About Dr. Bonnie Pitblado
As an associate professor of anthropology in USU’s Department of Sociology, Social Work and Anthropology, Pitblado also serves as director of USU’s Anthropology Program and Museum of Anthropology. She earned a bachelor’s and Phi Betta Kappa Honors at Carleton College and a doctorate in anthropology from the University of Arizona. She is the 2009 College of Humanities, Arts and Social Sciences “Undergraduate Mentor of the Year.” In July 2009, she helped launch the College of HASS’ first spin-off business, USU Archaeological Services, Inc. and now serves on its board of directors.
USU’s Sunrise Sessions is a breakfast lecture series held quarterly and designed to highlight timely and cutting-edge research conducted at Utah State University. The lecture is sponsored by Regence BlueCross BlueShield of Utah and is free and open to the public.
The REAL 10,000 B.C.: Utah’s and Idaho’s First Inhabitants
Movie hero Indiana Jones may the world’s most famous archaeologist. His adventure-filled occupation takes him to exotic locales as he hunts for treasure, all the while defeating the movie’s villain and finding love. And while the everyday archaeologist does hunt for treasure from the world’s past, Utah State University archaeologist and anthropology professor Bonnie Pitblado wants to share the truth behind Indy’s hat, whip, gun … and treasure.
Pitblado’s research focuses on the Ice Age human occupations of northern Utah and southeastern Idaho, two locales that many would find neither exotic nor adventurous. However, Pitblado would disagree.
“This area is the mother of all ecotones, and it is right in our backyard,” Pitblado said. “In northern Utah and southeastern Idaho we have the meeting of the Columbia Plateau, the Great Basin, the Wyoming Basin and the Central Rockies. These four fundamentally different environments together offer enormously productive and varied resources. The earliest residents of the Americas figured this out very quickly, and we have found evidence of their presence in the region dating back 12,000 years or more.”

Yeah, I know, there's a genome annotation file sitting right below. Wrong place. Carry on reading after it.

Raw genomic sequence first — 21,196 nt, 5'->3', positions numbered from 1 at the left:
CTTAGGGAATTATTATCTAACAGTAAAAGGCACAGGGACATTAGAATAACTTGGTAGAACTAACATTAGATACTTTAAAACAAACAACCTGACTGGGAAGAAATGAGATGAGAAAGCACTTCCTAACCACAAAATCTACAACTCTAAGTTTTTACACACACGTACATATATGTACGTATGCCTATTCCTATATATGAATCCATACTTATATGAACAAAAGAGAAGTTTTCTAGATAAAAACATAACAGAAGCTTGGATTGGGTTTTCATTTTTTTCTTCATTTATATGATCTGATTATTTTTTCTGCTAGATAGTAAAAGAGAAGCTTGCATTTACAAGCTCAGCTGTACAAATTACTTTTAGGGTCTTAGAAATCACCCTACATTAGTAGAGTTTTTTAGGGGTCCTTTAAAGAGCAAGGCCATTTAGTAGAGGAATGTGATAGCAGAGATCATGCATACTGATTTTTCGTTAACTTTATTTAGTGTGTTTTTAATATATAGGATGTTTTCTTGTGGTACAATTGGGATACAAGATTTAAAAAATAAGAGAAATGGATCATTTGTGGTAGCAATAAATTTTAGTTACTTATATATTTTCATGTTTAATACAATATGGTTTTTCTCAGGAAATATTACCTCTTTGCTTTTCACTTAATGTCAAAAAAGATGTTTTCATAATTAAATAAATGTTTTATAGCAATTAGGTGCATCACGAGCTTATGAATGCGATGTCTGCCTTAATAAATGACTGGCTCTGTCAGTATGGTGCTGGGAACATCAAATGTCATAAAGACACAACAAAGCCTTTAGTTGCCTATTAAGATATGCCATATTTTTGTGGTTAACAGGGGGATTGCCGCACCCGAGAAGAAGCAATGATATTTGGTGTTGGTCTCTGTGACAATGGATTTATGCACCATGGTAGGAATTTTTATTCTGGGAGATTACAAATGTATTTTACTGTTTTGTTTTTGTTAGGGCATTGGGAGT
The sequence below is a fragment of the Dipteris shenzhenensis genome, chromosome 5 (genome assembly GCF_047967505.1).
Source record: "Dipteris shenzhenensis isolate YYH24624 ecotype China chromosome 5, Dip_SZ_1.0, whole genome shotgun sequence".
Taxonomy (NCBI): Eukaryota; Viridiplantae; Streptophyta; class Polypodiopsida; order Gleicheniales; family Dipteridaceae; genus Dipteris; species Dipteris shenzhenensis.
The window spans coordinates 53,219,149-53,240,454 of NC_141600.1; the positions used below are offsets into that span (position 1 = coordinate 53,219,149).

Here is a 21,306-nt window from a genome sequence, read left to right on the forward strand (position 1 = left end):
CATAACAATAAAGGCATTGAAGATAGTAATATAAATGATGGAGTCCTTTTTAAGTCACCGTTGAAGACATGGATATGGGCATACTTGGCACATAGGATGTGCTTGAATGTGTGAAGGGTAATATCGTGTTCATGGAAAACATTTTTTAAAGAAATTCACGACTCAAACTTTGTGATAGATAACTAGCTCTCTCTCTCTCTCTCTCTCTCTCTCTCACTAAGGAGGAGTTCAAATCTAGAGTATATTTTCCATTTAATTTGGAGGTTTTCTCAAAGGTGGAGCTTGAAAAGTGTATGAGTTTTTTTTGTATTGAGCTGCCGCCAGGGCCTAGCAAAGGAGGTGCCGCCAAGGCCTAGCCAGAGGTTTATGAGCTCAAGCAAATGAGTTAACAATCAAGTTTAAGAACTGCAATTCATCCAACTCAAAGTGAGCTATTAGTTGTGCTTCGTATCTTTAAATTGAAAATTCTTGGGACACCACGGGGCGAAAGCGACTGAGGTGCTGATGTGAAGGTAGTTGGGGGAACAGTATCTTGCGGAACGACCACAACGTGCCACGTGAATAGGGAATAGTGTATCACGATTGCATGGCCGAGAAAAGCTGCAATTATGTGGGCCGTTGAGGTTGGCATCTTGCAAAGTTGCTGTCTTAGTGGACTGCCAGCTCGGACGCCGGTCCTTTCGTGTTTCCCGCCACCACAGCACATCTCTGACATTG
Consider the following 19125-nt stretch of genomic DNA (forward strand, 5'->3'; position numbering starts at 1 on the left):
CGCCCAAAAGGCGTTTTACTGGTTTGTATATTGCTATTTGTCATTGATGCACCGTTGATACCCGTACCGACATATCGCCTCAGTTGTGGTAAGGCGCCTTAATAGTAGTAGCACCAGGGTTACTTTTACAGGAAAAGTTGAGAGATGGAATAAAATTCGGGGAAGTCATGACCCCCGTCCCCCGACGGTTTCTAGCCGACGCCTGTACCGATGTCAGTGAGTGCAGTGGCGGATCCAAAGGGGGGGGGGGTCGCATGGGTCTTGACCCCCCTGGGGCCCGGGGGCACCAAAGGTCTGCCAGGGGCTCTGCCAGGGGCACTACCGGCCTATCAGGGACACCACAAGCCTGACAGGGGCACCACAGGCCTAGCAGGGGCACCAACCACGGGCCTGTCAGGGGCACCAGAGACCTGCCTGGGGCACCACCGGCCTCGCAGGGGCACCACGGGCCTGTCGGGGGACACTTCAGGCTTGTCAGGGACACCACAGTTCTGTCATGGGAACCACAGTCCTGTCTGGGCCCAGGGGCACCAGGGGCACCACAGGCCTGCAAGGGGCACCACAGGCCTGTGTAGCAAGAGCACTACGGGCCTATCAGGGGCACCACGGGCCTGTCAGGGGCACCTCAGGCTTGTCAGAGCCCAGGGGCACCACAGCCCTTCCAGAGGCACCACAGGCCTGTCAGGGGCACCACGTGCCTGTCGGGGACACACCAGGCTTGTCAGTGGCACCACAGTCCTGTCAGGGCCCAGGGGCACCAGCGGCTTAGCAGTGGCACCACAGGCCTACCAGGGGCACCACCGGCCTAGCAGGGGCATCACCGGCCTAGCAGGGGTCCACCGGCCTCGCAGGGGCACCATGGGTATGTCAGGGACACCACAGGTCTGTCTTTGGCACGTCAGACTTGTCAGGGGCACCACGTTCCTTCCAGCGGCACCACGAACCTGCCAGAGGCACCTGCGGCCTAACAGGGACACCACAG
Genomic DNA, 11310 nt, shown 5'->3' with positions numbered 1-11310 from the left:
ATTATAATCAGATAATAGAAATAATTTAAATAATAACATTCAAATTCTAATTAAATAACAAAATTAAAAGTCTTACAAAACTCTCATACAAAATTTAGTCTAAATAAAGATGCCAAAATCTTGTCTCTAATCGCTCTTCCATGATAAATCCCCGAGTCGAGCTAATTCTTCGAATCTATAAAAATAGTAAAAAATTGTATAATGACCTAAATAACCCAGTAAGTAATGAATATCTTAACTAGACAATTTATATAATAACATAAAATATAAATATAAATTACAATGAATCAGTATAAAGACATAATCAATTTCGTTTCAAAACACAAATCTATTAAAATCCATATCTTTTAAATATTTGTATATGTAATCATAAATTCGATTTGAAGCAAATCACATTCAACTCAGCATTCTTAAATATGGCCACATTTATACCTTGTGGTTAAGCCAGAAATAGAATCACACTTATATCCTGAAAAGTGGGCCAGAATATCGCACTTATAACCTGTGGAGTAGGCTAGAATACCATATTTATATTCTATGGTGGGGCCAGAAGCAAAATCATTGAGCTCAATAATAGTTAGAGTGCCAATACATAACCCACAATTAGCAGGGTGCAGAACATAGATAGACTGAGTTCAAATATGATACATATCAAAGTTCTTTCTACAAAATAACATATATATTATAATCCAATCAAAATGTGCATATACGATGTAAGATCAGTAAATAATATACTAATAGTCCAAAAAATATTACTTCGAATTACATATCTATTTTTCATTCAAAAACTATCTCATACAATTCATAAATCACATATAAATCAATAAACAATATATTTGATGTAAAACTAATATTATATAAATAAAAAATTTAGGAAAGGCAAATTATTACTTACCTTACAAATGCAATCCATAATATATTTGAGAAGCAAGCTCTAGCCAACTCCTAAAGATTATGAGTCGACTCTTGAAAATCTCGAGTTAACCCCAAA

Pitblado’s research focuses on the Paleoindian era, the time period when humans began settling in the New World and lived alongside now extinct mammoths and giant bison, starting in the Ice Age and ending around 8,000 years ago. For historical reasons, this period has been little studied in the region. However, a 2008 research program helped Pitblado identify nearly five dozen 8,000-12,000-year-old sites in southeastern Idaho alone, showing that Paleoindians used the area very early and very intensively.
During her Sunrise presentation Pitblado will discuss the many archaeological sites she has documented, how her research was launched with the help of local farmers and ranchers and what she has learned about the indigenous people who colonized the region. She will also talk about the many job opportunities the archaeological discipline offers USU graduate and undergraduate students who learn beside her in the field and laboratory.